HOW TO GET ACROSS THE STREET
Foot Traffic | Pop Cycle Coolers | Auto-Erotica
HOW TO GET UP THAT HILL
Two Ways to Mount Hood | Backcountry Jammin'-boree | Mountain Climbers
HOW TO GET DOWN THE RIVER--OR UP THE CREEK
Paddling-4-Dummies | Get Your Motor Running
My previous water-sports experiencetaking a blow-up raft out on the Pacific Ocean with my best friend, a six-pack of beer, and paddles made of blocks of wood duct-taped to old broomstickswas in no way adequate preparation for my first experience in a kayak. Kayaking requires patience, a love of being strapped into enclosed spaces, and
more gear than a bikini and a Bud. On the other hand, the rush of adrenaline from the close connection to the water I received paddling around (and around and around) in a kayak inspires me to trade in my homemade paddles for the real thing.
Stick Your Necky Out: Recreational sea kayaking begins with comfort; when I'm out on the water, I want to feel steady and look good. Beginners will want to try the Necky Sky ($399, Ebb and Flow Paddlesports, 0604 SW Nebraska St., 245-1756), a virtually indestructible plastic kayak known for its stability and maneuverability. Take this versatile ride out on rivers, lakes and oceans! Just shy of 10 feet long and weighing less than 50 pounds, this all-occasion boat is easy to transport, lightweight and flashy.
Dag, Girl!: The Dagger G Force 5.9 ($1,060, Alder Creek Kayak Supply, 250 NE Tomahawk Island Drive, 285-0464), on the other hand, is an "advanced, radical playboat" that will suit more seasoned whitewater paddlers ready to tumble through some of the Northwest's faster, more furious rivers. This short, stubby plastic toy (under six feet long and just 23.5 inches wide) promises serious action when riding those rapids. A recent lesson improved my ability to maintain balance on this tip-friendly boat and triggered my claustrophobia, since riding in the G Force is a bit like being wrapped in sausage casing. I never knew sausage casing could be so much fun.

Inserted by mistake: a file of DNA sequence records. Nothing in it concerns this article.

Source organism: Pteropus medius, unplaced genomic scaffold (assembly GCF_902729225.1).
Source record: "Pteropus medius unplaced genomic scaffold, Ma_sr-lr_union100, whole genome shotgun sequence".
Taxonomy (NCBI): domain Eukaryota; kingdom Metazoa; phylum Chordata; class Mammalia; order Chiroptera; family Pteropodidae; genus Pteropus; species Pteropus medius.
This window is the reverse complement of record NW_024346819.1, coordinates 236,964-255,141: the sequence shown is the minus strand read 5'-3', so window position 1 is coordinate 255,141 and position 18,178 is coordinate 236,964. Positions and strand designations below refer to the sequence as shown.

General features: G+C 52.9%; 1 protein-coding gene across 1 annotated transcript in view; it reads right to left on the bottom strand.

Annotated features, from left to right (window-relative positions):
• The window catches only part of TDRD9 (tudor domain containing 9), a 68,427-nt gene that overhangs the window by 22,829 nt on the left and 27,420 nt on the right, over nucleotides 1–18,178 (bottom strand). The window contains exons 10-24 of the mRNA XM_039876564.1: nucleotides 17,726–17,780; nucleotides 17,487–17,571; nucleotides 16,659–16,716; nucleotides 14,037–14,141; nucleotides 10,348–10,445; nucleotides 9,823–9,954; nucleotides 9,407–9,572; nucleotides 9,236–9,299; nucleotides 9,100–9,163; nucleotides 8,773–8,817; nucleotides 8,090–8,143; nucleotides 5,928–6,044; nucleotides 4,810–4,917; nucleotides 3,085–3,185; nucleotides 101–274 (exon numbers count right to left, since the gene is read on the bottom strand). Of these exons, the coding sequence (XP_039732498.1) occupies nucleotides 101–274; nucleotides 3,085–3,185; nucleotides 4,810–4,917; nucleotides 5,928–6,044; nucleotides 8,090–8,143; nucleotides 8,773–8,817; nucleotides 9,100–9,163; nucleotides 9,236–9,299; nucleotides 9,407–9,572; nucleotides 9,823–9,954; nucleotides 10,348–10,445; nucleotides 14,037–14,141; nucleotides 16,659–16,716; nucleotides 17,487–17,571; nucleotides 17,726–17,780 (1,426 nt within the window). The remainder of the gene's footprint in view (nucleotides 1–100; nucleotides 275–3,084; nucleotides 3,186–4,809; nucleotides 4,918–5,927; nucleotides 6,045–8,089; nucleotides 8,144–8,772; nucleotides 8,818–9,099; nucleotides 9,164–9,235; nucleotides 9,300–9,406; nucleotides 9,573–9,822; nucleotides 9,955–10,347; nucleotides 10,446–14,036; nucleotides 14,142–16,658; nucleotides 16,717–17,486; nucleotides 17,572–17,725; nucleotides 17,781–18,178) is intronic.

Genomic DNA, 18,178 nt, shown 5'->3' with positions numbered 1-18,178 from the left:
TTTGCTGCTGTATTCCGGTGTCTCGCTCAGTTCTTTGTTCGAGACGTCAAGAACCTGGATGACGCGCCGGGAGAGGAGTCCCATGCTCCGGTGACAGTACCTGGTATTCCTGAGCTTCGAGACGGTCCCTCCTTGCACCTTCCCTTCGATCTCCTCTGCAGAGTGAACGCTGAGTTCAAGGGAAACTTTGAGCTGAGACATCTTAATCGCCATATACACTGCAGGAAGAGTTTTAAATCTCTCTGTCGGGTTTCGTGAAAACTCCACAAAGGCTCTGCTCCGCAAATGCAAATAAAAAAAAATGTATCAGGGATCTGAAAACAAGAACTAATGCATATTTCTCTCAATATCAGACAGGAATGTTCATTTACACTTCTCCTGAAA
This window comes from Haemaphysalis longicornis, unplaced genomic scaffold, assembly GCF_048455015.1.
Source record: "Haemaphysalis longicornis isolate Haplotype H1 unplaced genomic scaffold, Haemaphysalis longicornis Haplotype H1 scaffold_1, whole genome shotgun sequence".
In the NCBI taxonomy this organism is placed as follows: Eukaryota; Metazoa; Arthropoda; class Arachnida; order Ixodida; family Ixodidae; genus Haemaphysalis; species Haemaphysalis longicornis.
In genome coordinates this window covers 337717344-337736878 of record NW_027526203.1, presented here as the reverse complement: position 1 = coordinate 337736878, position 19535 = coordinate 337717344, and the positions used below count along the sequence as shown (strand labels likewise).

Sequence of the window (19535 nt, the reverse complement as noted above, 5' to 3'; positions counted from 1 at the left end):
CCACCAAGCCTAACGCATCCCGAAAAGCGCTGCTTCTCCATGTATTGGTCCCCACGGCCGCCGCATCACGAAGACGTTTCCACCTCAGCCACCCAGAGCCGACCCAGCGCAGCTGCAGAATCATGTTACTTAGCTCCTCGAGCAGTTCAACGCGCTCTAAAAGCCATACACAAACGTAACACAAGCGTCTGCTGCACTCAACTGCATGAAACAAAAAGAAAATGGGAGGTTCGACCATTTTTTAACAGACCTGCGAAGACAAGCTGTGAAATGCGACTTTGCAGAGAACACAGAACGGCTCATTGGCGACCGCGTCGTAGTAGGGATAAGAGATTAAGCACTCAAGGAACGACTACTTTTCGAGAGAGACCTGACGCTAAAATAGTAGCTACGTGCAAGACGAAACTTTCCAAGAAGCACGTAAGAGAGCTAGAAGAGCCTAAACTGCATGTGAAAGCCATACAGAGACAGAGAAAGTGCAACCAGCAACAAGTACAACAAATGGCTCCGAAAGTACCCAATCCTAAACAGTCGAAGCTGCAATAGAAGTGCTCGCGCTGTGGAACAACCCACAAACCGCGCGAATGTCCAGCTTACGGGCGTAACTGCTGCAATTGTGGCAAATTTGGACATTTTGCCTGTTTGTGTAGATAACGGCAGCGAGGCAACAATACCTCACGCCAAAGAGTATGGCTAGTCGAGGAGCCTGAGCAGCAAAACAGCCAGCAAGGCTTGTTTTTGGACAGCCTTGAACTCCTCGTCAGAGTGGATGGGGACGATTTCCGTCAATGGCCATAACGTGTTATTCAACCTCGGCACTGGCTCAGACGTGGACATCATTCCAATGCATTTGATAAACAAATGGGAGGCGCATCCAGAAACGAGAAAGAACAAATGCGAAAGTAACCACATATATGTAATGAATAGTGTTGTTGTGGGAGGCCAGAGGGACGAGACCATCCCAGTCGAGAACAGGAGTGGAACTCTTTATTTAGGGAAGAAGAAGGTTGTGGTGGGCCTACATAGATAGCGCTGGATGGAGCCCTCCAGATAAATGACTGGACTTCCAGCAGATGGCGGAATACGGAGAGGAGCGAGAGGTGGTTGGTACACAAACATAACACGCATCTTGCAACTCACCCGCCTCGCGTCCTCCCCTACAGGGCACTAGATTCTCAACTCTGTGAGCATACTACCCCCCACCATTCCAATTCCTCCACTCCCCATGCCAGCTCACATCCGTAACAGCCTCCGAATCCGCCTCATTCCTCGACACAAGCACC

Piddle, Paddle: Of course, without a good paddle you're up the proverbial creek, so fork over some serious cash for the newest designs made of carbon fiber. Weighing considerably less than those made out of fiberglass or molded plastic, the Werner Double Diamond paddle ($425, Alder Creek) is a sleek, sexy, high-end whitewater paddle under three pounds.
Life Saver: Don't forget about safety when out on the water. While capsizing in the kayak may be your idea of a good time, you should be prepared with a personal flotation device, or PFD. While the thought of wearing a life vest may once have sent Portland hipsters running for cover, these days style and comfort combine to outfit the paddler for safety and good looks. Stohlquist offers the Wedge-E ($85, Portland River Company, 0315 SW Montgomery Drive, Suite 330, 229-0551), a compact, lightweight, side-zip PFD for recreational types, designed to fit both men and women. Find it in such flashy colors as red, royal blue and mango yellow.
Blow-Up Fun: Strapped for cash? Short on storage space? Don't let the seemingly demanding nature of paddling and all its gear get the best of you. Inflatable kayaks are an affordable and cargo-friendly way to get floating down that river. G.I Joe's carries the Sevylor Renegade ($110, G.I. Joe's, 3900 SE 82nd Ave., 777-4526, and other locations), a two-seater kayak that's twice as nice! And if fluorescents are still calling your name, head over to G.I. Joe's for Wellington's America's Cup PFDs ($13, G.I. Joe's) in the brightest shade of orange you can imagine.
Aqua in the Family: Taking care of your toes while out on the water is a crucial aspect of staying comfortable. You don't want to be complaining about your freezing piggies when you're miles from those clogs in the car. Luckily, some comfy footwear is not out of your price range. On a recent visit to Next Adventure (426 SE Grand Ave., 233-0706), I scored brand-new Teva Neutron aqua socks for $30.
Back to Basics: A blow-up raft, broomstick paddles, a six-pack and your best friend. Just don't try an Eskimo roll.